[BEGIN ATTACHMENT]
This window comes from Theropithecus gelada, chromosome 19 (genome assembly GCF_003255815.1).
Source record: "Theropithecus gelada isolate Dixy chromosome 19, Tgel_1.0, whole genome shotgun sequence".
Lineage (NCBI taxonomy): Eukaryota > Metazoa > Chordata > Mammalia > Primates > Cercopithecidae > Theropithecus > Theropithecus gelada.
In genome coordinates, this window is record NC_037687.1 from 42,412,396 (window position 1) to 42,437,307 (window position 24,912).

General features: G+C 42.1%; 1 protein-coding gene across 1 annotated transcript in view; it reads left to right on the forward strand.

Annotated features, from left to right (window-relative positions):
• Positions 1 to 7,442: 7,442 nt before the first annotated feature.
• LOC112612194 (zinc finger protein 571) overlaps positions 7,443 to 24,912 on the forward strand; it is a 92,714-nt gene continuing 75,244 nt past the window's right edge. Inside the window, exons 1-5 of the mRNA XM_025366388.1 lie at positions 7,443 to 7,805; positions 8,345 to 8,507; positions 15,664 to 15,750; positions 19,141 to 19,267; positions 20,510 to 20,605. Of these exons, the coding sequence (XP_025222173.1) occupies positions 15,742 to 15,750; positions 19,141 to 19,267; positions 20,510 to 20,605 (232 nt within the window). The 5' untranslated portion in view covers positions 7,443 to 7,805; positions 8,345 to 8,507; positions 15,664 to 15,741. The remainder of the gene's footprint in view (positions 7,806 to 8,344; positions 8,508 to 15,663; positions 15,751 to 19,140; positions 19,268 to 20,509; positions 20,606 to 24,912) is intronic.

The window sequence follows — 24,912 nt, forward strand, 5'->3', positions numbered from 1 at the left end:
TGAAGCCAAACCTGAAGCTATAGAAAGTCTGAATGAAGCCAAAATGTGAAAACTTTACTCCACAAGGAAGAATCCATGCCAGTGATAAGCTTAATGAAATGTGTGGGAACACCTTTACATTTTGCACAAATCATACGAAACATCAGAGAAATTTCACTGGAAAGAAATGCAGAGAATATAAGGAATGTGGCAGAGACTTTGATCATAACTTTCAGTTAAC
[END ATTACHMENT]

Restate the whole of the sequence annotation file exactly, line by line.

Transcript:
This window comes from Theropithecus gelada, chromosome 19 (genome assembly GCF_003255815.1).
Source record: "Theropithecus gelada isolate Dixy chromosome 19, Tgel_1.0, whole genome shotgun sequence".
Lineage (NCBI taxonomy): Eukaryota > Metazoa > Chordata > Mammalia > Primates > Cercopithecidae > Theropithecus > Theropithecus gelada.
In genome coordinates, this window is record NC_037687.1 from 42,412,396 (window position 1) to 42,437,307 (window position 24,912).

General features: G+C 42.1%; 1 protein-coding gene across 1 annotated transcript in view; it reads left to right on the forward strand.

Annotated features, from left to right (window-relative positions):
• Positions 1 to 7,442: 7,442 nt before the first annotated feature.
• LOC112612194 (zinc finger protein 571) overlaps positions 7,443 to 24,912 on the forward strand; it is a 92,714-nt gene continuing 75,244 nt past the window's right edge. Inside the window, exons 1-5 of the mRNA XM_025366388.1 lie at positions 7,443 to 7,805; positions 8,345 to 8,507; positions 15,664 to 15,750; positions 19,141 to 19,267; positions 20,510 to 20,605. Of these exons, the coding sequence (XP_025222173.1) occupies positions 15,742 to 15,750; positions 19,141 to 19,267; positions 20,510 to 20,605 (232 nt within the window). The 5' untranslated portion in view covers positions 7,443 to 7,805; positions 8,345 to 8,507; positions 15,664 to 15,741. The remainder of the gene's footprint in view (positions 7,806 to 8,344; positions 8,508 to 15,663; positions 15,751 to 19,140; positions 19,268 to 20,509; positions 20,606 to 24,912) is intronic.

The window sequence follows — 24,912 nt, forward strand, 5'->3', positions numbered from 1 at the left end:
TGAAGCCAAACCTGAAGCTATAGAAAGTCTGAATGAAGCCAAAATGTGAAAACTTTACTCCACAAGGAAGAATCCATGCCAGTGATAAGCTTAATGAAATGTGTGGGAACACCTTTACATTTTGCACAAATCATACGAAACATCAGAGAAATTTCACTGGAAAGAAATGCAGAGAATATAAGGAATGTGGCAGAGACTTTGATCATAACTTTCAGTTAAC